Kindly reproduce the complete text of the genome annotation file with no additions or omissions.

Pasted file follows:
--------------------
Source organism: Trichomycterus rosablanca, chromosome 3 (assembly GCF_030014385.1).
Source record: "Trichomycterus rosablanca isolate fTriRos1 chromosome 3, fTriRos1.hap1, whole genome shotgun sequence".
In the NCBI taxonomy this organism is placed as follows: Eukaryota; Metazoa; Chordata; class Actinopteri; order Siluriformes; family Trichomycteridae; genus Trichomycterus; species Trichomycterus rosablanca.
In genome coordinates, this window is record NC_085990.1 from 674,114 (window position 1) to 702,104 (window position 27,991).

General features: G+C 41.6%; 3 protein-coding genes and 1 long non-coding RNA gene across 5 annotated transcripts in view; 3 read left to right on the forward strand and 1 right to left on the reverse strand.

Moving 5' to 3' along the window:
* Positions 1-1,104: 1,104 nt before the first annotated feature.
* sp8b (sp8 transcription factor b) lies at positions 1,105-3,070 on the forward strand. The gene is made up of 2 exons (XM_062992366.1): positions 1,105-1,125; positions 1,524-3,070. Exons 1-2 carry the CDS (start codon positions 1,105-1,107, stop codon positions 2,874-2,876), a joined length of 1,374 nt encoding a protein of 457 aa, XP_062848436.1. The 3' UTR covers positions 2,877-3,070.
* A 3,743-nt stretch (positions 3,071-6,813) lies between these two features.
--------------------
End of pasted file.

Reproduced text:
Source organism: Trichomycterus rosablanca, chromosome 3 (assembly GCF_030014385.1).
Source record: "Trichomycterus rosablanca isolate fTriRos1 chromosome 3, fTriRos1.hap1, whole genome shotgun sequence".
In the NCBI taxonomy this organism is placed as follows: Eukaryota; Metazoa; Chordata; class Actinopteri; order Siluriformes; family Trichomycteridae; genus Trichomycterus; species Trichomycterus rosablanca.
In genome coordinates, this window is record NC_085990.1 from 674,114 (window position 1) to 702,104 (window position 27,991).

General features: G+C 41.6%; 3 protein-coding genes and 1 long non-coding RNA gene across 5 annotated transcripts in view; 3 read left to right on the forward strand and 1 right to left on the reverse strand.

Moving 5' to 3' along the window:
* Positions 1-1,104: 1,104 nt before the first annotated feature.
* sp8b (sp8 transcription factor b) lies at positions 1,105-3,070 on the forward strand. The gene is made up of 2 exons (XM_062992366.1): positions 1,105-1,125; positions 1,524-3,070. Exons 1-2 carry the CDS (start codon positions 1,105-1,107, stop codon positions 2,874-2,876), a joined length of 1,374 nt encoding a protein of 457 aa, XP_062848436.1. The 3' UTR covers positions 2,877-3,070.
* A 3,743-nt stretch (positions 3,071-6,813) lies between these two features.